• Fe Robinson

Creating a sense of difference amidst the sameness

As the end of the summer holidays has come and go, and term time is again upon us, it seems that for many this summer was more than a bit unusual. Much more time at home, no holiday away, holidaying in the UK rather than abroad, not visiting places indoor because they are not open in the usual way, not mixing with as many people as we usually would...there have been many, many differences. And yet, what I most hear people struggling with is the sense of sameness, the monotony, the repetitious nature of the days and weeks that have passed. This got me wondering about how experience was being structured to cause this very common discomfort.


Within the body of knowledge of neuro-linguistic programming (NLP), a number of useful distinctions have been identified to help understand how it is we construct our perceptions of life. They are called meta-programmes.


One of the meta-programmes deals with what we most commonly notice and prefer - sameness, difference, or sameness with exceptions, or sameness with difference.


If you sort for sameness, you are going to want things to be stable and to stay the same, and may find change difficult. On the other hand, if you sort for difference, you are comfortable with big changes frequently and will be uncomfortable with things staying as they are for too long. Of course, there is then a continuum between, with people liking stability with the odd exception, or with periodic big changes.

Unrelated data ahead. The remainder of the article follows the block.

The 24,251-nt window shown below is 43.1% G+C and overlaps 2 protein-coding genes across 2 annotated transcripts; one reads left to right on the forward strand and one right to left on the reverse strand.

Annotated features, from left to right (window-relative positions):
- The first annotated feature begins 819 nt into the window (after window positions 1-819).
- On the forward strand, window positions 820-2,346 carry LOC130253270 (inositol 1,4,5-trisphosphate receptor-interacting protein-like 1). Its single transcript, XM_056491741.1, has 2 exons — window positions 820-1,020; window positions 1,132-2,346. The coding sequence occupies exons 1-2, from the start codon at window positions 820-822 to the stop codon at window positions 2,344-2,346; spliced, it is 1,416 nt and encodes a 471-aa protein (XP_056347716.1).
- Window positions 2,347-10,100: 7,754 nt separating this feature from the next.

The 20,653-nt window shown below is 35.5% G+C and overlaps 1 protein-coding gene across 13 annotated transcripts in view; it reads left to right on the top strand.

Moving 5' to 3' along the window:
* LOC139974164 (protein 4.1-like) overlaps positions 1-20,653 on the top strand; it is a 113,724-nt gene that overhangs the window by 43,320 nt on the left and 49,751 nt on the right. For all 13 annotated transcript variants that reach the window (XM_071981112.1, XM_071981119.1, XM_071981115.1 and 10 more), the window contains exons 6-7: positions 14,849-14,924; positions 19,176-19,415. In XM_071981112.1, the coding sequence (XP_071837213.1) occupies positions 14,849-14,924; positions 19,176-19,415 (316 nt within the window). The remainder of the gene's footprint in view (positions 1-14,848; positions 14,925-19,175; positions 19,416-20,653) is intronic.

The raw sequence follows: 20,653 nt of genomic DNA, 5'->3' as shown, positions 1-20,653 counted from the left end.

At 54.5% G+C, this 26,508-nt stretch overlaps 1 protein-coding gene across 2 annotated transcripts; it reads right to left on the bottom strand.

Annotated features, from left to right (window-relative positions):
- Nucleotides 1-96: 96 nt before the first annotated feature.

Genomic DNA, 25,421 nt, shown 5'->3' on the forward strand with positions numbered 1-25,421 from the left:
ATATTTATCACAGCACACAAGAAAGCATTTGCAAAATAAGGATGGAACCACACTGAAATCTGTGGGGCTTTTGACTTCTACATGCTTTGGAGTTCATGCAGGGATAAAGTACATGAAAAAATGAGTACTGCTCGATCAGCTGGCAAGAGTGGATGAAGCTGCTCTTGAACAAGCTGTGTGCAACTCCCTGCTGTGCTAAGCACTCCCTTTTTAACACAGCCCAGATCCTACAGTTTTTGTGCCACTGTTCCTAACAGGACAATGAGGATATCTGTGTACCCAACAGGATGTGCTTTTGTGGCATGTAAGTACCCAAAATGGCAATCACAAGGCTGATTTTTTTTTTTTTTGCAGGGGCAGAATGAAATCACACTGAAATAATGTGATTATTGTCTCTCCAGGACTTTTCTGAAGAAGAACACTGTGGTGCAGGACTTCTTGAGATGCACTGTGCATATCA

So how is this useful? Knowing your natural tendency is important, because it tells you what you will notice, and what will likely pass you by. It will help you understand what makes you feel comfortable and what is less easy for you in the context of change.


If you prefer change, it can be helpful when you feel stagnant to spend some time noticing all the small changes (and not so small ones) that you may not have been aware of. If you prefer stability, perhaps notice all the things that are unchanged despite the big shifts that have also taken place. There is always more there than we are currently noticing, and stretching your awareness to encompass more of it is a useful thing to do.


So what has your experience of 2020 been? Noticing and revelling in the changes and opportunities available to you as life evolves? Mourning the losses of things you were familiar and comfortable with, and a sense of discomfort with the uncertainty you now face? Both?


Whatever your experience as been, it is undoubtedly unique, understandable and fundamentally OK. Coming to know yourself, you can help the aspects of yourself that struggle when things do, or don’t change, and coach yourself through what’s going on for you.


If you feel you need support in developing insight into your patterns around change, relationships or well-being, get in touch.




Fe Robinson

Psychotherapy

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